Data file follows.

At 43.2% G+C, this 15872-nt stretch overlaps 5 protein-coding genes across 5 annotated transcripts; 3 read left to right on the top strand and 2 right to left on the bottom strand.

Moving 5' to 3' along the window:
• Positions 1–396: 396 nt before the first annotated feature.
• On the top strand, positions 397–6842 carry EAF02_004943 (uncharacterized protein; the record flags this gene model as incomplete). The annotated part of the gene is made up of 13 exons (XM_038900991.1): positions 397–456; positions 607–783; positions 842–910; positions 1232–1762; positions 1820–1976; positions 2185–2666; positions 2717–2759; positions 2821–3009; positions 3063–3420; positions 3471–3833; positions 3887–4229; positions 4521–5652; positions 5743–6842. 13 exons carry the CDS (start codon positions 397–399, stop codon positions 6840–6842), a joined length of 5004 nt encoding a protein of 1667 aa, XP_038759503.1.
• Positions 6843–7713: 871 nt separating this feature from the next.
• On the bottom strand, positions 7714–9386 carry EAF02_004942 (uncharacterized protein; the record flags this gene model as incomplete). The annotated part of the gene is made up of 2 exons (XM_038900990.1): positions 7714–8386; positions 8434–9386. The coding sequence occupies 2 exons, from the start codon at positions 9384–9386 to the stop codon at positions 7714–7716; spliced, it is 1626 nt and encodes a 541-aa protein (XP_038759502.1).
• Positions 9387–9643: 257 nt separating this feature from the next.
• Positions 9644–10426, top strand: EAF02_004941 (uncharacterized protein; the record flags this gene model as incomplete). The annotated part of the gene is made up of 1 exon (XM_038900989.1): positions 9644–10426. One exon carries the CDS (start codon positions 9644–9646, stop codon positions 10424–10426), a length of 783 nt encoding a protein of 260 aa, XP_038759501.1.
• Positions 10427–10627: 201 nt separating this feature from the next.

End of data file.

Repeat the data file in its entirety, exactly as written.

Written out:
At 43.2% G+C, this 15872-nt stretch overlaps 5 protein-coding genes across 5 annotated transcripts; 3 read left to right on the top strand and 2 right to left on the bottom strand.

Moving 5' to 3' along the window:
• Positions 1–396: 396 nt before the first annotated feature.
• On the top strand, positions 397–6842 carry EAF02_004943 (uncharacterized protein; the record flags this gene model as incomplete). The annotated part of the gene is made up of 13 exons (XM_038900991.1): positions 397–456; positions 607–783; positions 842–910; positions 1232–1762; positions 1820–1976; positions 2185–2666; positions 2717–2759; positions 2821–3009; positions 3063–3420; positions 3471–3833; positions 3887–4229; positions 4521–5652; positions 5743–6842. 13 exons carry the CDS (start codon positions 397–399, stop codon positions 6840–6842), a joined length of 5004 nt encoding a protein of 1667 aa, XP_038759503.1.
• Positions 6843–7713: 871 nt separating this feature from the next.
• On the bottom strand, positions 7714–9386 carry EAF02_004942 (uncharacterized protein; the record flags this gene model as incomplete). The annotated part of the gene is made up of 2 exons (XM_038900990.1): positions 7714–8386; positions 8434–9386. The coding sequence occupies 2 exons, from the start codon at positions 9384–9386 to the stop codon at positions 7714–7716; spliced, it is 1626 nt and encodes a 541-aa protein (XP_038759502.1).
• Positions 9387–9643: 257 nt separating this feature from the next.
• Positions 9644–10426, top strand: EAF02_004941 (uncharacterized protein; the record flags this gene model as incomplete). The annotated part of the gene is made up of 1 exon (XM_038900989.1): positions 9644–10426. One exon carries the CDS (start codon positions 9644–9646, stop codon positions 10424–10426), a length of 783 nt encoding a protein of 260 aa, XP_038759501.1.
• Positions 10427–10627: 201 nt separating this feature from the next.